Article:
Image: Courtesy of Timothy Lee

Early Rain Church worshiped on the 19th floor of an office building

Sitting in on Wang Yi’s services was something else. His sermons were not homilies he squeezed into the service quickly so everyone could get to the parish hall for coffee and donuts. They were beautifully crafted, logically organized, educational experiences in Christianity. Mostly they were long. It was nothing for him to talk for half an hour and most sermons went on for 45 minutes. And yet they didn’t seem long. He didn’t present Christianity as an obligation or chore but an essential part of making sense of the society around us. At the time he was 38 years old and had only converted six years earlier, in 2005, and so he was on a journey too—learning the Bible and teaching it to us.

This isn’t a paean to Wang Yi. Like many leaders of unregistered churches in China, he was an autodidact, who had memorized the Bible but saw things in, at times, dogmatic ways. His views on women (they could not serve as presbyters, let alone be pastors) were also not mine. And he had knockdown-dragout battles with people with whom he disagreed, which didn’t seem like the most Christian approach to problem-solving. I think other congregants had similar concerns—some would roll their eyes at his battles or joke about his fiery temperament.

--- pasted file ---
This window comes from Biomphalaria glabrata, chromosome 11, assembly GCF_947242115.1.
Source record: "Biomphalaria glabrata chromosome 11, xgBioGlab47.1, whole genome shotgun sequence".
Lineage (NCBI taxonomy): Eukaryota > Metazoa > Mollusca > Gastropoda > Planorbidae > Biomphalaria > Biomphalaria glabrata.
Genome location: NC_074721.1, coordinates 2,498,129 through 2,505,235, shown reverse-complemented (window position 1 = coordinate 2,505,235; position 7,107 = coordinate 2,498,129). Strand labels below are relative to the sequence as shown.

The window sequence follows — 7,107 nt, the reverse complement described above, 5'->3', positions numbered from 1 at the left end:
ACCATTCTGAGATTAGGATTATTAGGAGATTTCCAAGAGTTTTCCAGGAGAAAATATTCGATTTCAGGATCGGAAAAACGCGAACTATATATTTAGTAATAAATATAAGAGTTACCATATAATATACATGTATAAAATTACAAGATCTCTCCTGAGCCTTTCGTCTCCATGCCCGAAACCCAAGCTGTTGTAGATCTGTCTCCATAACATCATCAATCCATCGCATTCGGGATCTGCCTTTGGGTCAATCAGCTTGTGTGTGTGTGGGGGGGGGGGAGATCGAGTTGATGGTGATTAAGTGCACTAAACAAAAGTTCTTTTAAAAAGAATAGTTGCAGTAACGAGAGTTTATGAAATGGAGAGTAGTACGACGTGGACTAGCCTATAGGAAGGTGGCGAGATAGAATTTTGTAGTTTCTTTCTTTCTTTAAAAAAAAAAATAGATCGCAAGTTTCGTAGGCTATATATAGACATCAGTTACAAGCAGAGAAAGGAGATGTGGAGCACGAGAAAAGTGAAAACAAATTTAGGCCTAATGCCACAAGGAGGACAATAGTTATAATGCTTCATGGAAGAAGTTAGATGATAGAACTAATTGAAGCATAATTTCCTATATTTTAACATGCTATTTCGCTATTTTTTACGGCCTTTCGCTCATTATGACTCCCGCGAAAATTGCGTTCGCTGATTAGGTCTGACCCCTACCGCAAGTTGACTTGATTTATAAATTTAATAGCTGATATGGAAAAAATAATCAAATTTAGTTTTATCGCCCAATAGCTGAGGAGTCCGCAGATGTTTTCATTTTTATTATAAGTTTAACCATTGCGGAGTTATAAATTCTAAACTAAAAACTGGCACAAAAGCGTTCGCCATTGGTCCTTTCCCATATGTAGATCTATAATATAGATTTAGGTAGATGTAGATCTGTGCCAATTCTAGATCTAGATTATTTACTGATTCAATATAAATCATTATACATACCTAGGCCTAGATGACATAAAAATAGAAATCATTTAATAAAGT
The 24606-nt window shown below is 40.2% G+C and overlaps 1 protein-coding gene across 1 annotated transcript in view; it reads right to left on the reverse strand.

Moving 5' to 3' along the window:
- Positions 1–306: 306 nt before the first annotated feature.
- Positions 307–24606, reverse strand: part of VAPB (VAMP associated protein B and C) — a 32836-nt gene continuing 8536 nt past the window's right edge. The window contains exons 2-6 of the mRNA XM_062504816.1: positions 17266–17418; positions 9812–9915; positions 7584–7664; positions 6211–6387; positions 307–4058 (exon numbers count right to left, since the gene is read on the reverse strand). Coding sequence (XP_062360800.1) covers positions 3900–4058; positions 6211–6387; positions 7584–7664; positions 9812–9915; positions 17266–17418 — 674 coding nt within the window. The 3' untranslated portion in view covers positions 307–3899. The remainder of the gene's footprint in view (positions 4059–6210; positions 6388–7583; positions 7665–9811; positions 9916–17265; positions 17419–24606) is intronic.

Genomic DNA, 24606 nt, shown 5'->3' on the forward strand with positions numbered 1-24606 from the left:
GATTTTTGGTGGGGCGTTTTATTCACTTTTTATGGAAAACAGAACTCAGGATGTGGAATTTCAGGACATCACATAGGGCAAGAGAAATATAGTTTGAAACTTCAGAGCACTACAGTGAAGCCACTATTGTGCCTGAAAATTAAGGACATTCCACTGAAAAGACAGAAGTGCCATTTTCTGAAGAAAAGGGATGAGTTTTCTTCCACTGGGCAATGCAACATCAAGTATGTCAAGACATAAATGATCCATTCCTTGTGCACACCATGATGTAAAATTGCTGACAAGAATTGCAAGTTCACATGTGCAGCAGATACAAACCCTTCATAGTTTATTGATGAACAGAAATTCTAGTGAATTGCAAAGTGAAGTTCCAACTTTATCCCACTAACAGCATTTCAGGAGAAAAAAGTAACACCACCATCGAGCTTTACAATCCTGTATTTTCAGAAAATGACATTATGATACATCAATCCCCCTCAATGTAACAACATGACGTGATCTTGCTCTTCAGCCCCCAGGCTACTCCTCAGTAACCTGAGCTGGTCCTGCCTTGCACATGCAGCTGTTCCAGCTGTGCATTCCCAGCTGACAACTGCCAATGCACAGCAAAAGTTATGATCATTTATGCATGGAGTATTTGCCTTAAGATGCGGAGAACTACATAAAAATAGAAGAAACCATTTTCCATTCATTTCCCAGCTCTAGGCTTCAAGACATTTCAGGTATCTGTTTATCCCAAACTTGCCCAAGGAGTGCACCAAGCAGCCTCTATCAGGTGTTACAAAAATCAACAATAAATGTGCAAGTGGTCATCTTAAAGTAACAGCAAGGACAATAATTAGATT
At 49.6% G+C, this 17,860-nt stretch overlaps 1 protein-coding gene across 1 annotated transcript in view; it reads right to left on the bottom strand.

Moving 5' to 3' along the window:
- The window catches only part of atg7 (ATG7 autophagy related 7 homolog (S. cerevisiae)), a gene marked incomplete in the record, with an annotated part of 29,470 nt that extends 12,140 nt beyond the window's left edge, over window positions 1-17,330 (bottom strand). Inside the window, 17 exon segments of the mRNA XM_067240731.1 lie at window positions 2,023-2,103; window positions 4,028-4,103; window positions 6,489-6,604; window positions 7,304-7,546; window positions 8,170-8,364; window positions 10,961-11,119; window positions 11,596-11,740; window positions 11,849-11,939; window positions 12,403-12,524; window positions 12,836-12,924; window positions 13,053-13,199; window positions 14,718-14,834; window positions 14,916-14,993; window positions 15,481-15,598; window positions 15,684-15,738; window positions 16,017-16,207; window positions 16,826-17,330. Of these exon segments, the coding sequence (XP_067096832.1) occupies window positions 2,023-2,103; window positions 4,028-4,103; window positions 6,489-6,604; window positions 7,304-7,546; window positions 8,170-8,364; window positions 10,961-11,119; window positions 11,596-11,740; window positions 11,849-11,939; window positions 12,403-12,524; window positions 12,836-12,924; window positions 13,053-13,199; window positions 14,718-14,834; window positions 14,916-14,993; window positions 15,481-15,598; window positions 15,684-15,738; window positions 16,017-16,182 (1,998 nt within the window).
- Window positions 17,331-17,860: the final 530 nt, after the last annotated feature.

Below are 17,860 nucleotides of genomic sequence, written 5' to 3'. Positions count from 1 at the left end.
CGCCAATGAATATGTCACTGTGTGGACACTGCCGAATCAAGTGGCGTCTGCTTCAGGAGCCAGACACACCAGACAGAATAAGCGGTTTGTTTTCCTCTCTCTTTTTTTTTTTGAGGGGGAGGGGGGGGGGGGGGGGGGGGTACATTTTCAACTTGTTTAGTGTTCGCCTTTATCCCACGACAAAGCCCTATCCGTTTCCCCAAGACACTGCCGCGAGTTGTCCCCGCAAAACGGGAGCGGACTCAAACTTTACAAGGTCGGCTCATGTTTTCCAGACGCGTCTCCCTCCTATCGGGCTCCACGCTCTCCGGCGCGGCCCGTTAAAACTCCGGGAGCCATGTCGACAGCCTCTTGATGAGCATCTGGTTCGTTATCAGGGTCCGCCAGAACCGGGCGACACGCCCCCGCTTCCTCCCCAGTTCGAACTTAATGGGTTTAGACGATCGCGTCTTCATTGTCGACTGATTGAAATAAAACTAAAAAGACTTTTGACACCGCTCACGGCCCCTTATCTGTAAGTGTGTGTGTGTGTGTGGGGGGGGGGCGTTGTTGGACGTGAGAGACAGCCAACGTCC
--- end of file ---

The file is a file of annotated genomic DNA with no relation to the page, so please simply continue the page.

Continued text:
But for them, and me, attending Wang Yi’s church was a profound experience. Part of it was that people felt that they were participating in something completely clear and open—something they could participate in and help manage. This is a radical idea in China, where someone else, usually the Chinese Communist Party, is running one’s life.

Part of it also was his personal charisma, speaking skills, and sharp mind. His sermons were electrifying, not in the sense of rhetorical histrionics but because of the clear, insightful way he explained the Bible, so that it made sense to the daily life of someone living in China. He discussed real problems and related them back to this religion, which he didn’t see at all as “Western” or “foreign,” but a universal faith that just happened to have been founded in the part of the world that we today call the Middle East.

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My book included other faiths practiced by ethnic Chinese or “Han” people in China, and so I also spent time with Buddhists, Daoists, and folk religious practitioners. These were also idealistic people who were trying to bring a moral structure to their followers. This goal remains important to many Chinese, who feel buffeted by the essentially amoral world that the Chinese Communist Party has erected since taking power in 1949. Many of these other religious leaders also had committed followers who found meaning and value in their spiritual messages.